West Bengal Assembly Elections | In Tollygunge, a battle of heavyweights

Babul Supriyo and Aroop Biswas are set to clash in the hub of the Bengali film industry.

The high-profile Tollygunge seat, considered a hub of the Bengali film industry, is all set for a clash between Union Minister Babul Supriyo of the BJP and West Bengal Public Works Department Minister Aroop Biswas of the Trinamool Congress. The CPI(M) has fielded a fresh face, actor Debdut Ghosh, in the constituency which will go to the polls in the fourth phase on April 10.

‘Syndicate raj’

With the Trinamool and the BJP locked in a bitter battle for power, the film industry has now been polarised on political lines. Both the parties have fielded several high-profile actors. But control over the industry is incomplete without a victory in Tollygunge in posh south Kolkata and home to Hindus, Muslims, Sikhs, the upper-middle class, refugees, and Hindi-speaking people.

Mr. Supriyo, who is also a well-known singer, is confident of unsettling his rival, Mr. Biswas, who has a long association with the film industry. “A syndicate raj has been established in the film industry by the Trinamool and the Biswas brothers [Aroop and Swarup]. This has to end,” he said. The Union Minister alleged that the studio area — the neighbourhood of New Theatres studio, Technician’s Studio and the NT1 studio — has witnessed “unprecedented coercion” by the brothers who have forced technicians and artists to either follow their diktats or go without a job for over a decade now. “We will end this dictatorship,” Mr. Supriyo said.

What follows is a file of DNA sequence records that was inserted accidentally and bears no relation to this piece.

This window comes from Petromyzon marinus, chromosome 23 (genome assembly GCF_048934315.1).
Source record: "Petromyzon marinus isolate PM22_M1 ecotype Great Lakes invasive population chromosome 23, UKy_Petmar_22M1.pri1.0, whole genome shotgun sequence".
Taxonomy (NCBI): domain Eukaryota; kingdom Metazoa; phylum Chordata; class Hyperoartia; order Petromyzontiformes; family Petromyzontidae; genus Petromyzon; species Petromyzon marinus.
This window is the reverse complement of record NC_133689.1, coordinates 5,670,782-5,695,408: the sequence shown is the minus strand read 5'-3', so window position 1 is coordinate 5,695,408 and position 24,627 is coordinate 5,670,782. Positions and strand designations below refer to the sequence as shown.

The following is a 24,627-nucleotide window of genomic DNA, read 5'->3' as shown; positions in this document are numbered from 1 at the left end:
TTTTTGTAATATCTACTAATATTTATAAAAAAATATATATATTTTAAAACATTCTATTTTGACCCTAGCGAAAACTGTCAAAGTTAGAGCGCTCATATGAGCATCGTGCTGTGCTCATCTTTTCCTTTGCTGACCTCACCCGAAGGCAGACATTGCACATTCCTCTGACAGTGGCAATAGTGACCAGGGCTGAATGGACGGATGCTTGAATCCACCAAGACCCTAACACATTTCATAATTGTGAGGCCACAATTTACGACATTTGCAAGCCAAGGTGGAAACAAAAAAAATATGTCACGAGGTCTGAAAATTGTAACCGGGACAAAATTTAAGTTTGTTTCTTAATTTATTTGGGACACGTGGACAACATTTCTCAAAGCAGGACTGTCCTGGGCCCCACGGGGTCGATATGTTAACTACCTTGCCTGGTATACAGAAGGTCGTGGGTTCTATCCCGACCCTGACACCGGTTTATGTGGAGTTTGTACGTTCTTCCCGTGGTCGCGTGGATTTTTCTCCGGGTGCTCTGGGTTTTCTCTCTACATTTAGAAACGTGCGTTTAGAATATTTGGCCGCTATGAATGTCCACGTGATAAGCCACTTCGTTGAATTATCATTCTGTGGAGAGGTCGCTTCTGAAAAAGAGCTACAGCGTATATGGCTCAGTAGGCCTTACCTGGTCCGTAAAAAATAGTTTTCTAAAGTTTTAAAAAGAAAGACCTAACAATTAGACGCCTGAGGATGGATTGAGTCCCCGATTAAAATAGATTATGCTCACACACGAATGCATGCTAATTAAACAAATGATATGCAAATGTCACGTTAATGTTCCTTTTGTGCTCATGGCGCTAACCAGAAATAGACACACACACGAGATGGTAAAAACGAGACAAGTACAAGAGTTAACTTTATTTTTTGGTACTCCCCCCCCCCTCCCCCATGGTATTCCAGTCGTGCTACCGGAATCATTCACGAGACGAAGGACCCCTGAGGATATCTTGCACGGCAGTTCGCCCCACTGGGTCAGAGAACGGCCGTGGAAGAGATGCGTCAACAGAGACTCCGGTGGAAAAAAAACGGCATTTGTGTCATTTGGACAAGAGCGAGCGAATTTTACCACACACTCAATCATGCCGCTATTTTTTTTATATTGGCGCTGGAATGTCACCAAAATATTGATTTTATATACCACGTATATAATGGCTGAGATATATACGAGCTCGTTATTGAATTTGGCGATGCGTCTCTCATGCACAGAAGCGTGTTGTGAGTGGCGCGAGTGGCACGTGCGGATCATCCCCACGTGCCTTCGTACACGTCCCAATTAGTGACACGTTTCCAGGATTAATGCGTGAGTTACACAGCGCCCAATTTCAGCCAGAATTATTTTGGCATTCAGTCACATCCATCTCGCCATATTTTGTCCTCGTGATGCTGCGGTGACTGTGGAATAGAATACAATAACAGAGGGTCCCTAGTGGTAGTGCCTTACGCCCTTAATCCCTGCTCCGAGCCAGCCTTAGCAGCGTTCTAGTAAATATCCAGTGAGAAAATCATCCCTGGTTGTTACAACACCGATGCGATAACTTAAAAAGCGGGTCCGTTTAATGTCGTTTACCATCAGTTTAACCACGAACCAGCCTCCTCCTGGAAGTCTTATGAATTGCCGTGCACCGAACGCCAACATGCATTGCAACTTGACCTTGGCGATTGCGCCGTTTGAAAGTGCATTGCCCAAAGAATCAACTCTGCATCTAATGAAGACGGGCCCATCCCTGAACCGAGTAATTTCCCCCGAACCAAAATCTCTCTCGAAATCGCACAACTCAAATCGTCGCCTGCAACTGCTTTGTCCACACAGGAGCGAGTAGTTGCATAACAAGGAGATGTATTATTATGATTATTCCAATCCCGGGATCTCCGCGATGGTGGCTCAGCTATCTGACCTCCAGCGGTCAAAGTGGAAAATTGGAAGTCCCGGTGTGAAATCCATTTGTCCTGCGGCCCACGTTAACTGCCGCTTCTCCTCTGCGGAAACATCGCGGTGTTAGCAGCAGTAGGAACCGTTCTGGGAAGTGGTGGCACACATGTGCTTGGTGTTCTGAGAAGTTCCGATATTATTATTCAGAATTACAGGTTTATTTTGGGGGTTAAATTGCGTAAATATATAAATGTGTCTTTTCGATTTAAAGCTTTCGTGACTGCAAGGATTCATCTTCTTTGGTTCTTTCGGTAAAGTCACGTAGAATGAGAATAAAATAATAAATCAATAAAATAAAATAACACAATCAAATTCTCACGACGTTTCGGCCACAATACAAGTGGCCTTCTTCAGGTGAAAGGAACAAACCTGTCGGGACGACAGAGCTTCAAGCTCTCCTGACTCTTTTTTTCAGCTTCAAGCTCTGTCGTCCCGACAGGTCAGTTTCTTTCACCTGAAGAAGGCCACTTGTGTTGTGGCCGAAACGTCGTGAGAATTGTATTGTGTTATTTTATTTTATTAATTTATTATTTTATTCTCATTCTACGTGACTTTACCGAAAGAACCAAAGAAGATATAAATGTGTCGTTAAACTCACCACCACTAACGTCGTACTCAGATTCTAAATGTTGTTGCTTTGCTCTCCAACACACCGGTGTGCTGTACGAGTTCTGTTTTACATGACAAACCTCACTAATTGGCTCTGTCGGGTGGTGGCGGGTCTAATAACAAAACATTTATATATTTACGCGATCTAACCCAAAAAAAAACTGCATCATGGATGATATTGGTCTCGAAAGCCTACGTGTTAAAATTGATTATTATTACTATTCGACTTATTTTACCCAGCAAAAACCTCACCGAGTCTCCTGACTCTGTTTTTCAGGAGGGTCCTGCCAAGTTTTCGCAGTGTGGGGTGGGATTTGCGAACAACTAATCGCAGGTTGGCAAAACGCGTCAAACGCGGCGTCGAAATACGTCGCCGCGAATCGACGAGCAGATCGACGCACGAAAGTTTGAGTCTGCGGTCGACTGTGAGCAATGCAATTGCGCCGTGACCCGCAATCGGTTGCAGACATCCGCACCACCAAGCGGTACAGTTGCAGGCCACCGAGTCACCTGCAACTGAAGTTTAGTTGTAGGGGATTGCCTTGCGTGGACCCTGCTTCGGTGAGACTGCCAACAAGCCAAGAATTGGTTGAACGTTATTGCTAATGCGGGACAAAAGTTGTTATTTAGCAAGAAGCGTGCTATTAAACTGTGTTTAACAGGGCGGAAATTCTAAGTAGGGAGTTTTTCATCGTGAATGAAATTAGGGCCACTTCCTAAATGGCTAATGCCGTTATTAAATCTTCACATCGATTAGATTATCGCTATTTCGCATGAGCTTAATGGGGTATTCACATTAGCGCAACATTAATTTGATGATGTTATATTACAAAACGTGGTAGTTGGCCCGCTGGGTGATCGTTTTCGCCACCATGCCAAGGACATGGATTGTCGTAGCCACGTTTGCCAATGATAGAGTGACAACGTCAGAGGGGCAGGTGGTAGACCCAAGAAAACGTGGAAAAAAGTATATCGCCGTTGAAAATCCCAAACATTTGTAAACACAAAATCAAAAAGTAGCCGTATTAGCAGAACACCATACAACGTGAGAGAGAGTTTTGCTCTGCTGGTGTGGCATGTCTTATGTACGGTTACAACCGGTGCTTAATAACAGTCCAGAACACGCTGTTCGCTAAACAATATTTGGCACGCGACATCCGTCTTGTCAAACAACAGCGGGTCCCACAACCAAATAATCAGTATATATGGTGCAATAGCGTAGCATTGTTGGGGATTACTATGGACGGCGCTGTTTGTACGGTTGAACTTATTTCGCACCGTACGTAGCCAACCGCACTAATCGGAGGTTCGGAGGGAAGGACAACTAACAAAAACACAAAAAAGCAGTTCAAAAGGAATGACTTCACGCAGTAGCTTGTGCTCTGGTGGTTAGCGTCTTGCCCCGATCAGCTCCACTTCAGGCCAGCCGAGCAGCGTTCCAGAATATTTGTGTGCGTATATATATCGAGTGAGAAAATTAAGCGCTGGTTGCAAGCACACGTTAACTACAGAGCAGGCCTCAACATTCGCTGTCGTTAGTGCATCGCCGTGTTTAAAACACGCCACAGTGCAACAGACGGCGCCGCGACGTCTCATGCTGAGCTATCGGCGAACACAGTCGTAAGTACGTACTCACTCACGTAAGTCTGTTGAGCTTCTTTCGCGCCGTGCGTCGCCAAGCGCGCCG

The BJP leader also said that the “syndicate raj and cut money culture prevalent in the construction sector” in Tollygunge must stop. In West Bengal, the term ‘syndicate’ refers to a business run by persons allegedly enjoying political patronage, who force promoters and contractors to buy construction materials, often of inferior quality, at high prices.

‘New heights’

Mr. Biswas contended that the TMC has worked for the film industry’s development and has taken it to new heights in the last 10 years. “The BJP and Bengali culture are the anti-thesis of each other. Both can never go together,” he said. Rubbishing Mr. Supriyo’s allegations, Mr. Biswas said, “The government only comes in when there is a crisis in the film industry and various bodies seek its intervention.” He claimed that unlike the CPI(M) regime, there had been no interference in businesses and entrepreneurial activities in the past 10 years.

Mr. Ghosh said although the Trinamool has established a “reign of terror in the industry”, choosing the BJP would be “harakiri (suicidal) as the parties are two sides of the same coin.


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